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Margin of Safety, Long Term Investment Strategy For Retirement


Sep 23, 2005
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While reading Benjamin Graham's book "The Intelligent Investor" he discusses the need for a "significant margin of safety" while investing. With this in mind, I consider diversification a part of the concept of developing a "margin of safety." My strategy is to minimize risk and to do risk management with my investments. Since, my employer in my 401k plan offers matching it is in one's best interest to contribute to such a plan in order to obtain the matching money, despite the fact that the 401k account is taxable upon retirement, you still come out ahead due to employer matching. When examing the mutual funds available, I investigated the mutual funds that invested in stocks that are priced under a stocks fair market value. The reason I choose value mutual funds over growth mutual funds is because by these value mutual funds buying into stocks that are priced lower than their fair market value, you are developing a better margin of safety.

I will then examine the value mutual funds long term past performances to see if every year consecutively for the long term, if that fund has made money. If that is the case, this also provides another "margin of safety." I will then turn and examine the valuation ratios of the mutual fund itself. Generally, it is ideal to buy a stock or stock mutual fund who's PE ratio is 10 or less and whose Price to Sales ratio is 1.0 or less. This is not always possible, but you want to get as close to those numbers as possible. By buying into such value stock mutual funds with such valuation ratios, you are developing more margin of safety.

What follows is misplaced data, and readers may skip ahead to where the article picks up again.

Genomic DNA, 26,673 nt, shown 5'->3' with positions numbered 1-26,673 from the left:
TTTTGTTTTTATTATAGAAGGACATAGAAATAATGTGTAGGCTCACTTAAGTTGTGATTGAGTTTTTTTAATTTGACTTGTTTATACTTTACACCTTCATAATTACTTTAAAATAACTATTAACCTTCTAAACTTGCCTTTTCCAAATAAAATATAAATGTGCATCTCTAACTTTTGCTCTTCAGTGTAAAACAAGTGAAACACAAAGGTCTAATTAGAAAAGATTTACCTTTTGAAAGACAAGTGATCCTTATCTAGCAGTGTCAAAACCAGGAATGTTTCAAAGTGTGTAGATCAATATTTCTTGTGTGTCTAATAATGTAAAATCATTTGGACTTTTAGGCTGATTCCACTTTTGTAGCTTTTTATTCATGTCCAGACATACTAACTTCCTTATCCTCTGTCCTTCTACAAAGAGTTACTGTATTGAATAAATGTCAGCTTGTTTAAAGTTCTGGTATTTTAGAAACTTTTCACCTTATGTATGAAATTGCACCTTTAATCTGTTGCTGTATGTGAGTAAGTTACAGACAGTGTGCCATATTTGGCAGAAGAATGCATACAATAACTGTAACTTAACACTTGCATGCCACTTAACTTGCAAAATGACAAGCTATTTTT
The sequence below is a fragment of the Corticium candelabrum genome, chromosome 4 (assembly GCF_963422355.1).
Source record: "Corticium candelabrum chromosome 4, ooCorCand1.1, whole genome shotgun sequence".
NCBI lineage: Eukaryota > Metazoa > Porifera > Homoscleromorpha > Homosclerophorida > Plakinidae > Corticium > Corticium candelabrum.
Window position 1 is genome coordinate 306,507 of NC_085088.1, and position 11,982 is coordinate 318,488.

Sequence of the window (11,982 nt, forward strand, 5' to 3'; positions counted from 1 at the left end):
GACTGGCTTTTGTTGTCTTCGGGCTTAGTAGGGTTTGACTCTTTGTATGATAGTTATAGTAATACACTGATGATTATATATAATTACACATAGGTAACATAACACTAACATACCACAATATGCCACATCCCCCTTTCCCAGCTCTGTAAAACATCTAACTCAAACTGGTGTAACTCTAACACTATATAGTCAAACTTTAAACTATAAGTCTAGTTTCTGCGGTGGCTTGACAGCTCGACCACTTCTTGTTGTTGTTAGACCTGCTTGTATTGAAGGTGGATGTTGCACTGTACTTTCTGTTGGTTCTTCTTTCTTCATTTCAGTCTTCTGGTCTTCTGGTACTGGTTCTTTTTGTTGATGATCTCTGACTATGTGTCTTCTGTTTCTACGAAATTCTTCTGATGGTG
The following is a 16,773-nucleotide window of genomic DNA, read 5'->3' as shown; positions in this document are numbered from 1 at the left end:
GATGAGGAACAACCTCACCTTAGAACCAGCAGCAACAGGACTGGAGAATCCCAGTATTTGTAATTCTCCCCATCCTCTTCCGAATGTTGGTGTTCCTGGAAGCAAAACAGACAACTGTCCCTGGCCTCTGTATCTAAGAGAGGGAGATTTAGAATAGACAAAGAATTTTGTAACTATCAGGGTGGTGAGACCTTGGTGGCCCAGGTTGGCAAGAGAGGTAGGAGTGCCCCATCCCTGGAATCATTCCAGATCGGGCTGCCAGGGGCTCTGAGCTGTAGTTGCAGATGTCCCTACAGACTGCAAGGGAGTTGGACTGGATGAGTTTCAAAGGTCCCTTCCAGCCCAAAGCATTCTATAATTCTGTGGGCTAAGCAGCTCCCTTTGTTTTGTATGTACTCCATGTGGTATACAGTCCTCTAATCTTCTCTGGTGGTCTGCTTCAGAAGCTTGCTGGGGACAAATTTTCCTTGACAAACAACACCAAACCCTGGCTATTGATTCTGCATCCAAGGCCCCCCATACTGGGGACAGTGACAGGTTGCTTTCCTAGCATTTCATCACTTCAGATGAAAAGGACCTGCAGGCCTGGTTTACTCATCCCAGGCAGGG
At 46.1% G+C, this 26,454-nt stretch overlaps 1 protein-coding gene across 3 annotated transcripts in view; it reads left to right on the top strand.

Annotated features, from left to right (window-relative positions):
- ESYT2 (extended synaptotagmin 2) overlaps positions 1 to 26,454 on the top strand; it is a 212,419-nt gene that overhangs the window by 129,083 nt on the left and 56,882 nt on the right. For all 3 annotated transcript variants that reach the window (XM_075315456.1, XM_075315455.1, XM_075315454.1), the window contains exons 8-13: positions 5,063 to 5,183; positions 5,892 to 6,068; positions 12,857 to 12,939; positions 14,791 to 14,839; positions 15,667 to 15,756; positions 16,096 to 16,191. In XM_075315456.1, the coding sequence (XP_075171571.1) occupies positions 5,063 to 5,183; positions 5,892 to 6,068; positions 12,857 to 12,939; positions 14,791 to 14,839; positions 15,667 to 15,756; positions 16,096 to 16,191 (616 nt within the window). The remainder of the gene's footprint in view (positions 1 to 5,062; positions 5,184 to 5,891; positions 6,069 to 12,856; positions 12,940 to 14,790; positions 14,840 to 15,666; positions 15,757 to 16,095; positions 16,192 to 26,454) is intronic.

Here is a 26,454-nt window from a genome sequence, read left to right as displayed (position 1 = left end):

I generally buy into Large Cap Core (Core is a mutual fund that has both value and some growth stocks, but I buy into a Core fund for diversification while insuring the valuation ratios are low, about 40% of portfolio is dedicated to this), Mid Cap Value Mutual fund (a mutual fund that buys stock in mid-sized companies that are priced lower than their fair market value) 30%of portfolio goes here, and Small Cap Value (fund that buys small capitalized companies that are currently priced lower than their fair market value) I will generally dedicate 15 or 10% of my portfolio to this type mutual fund, if a sector mutual fund (a mutual fund that invests in stocks only in one sector of industry) that invests in a sector of industry that is currently undervalued and priced lower than their fair market value, I will dedicate 5% to that fund and make the Small Cap Value investment allocation at 10%. I also dedicate 5% to an International Stock Indexed Fund in which I have currently invested in the MSCI EAFE indexes (Morgan Stanley Capital International, Europe, Australia, Far East). The remaining 10% will go to an income bond fund. By buying into an indexed international fund, I acknowledge the limited capacity to do research on foreign companies, so I acknowledge my lack of knowledge and therefore invest in how well these overall international indexes perform, which grants me a margin of safety. The bond fund is used for diversification and pays dividends and generally responds to interest rate risk, which also adds another margin of safety.

These are the buys that I make while investing towards retirement. I also incorporate a strategy called "dollar cost averaging" in which I take my match and my own money, that adds up to a consistent fixed amount of money every month and invest in these mutual funds with each of these mutual funds recieving the same amount of money monthly at my stated allocations of 40% Large Cap Core, 30% Mid Cap value, 15% (or 10% if you buy into a an undervalued sector fund at 5%) Small Cap Value, 5% International Index fund and 10% Bond Mutual Fund. The dollar cost averaging approach enables me to buy more shares when mutual funds are going cheap when the stock market is down and less shares when the mutual fund shares are more expensive while the stock market is up, thus enabling me to make money over the long term. This dollar cost averaging approach gives me more margin of safety. In addition to investing towards retirement, I also use a Federally tax exempt money market mutual fund to stash 6 months of living expenses, that would enable me to pay all bills, without the need of unemployment insurance or to have to take out loans or use a credit care. This emergency cash reserves provides another margin of safety and protects me from the need to go into debt or to take money out of my 401k retirement investments. This is my strategy and approach towards risk management and making money for retirment. What are some of your ideas and why?
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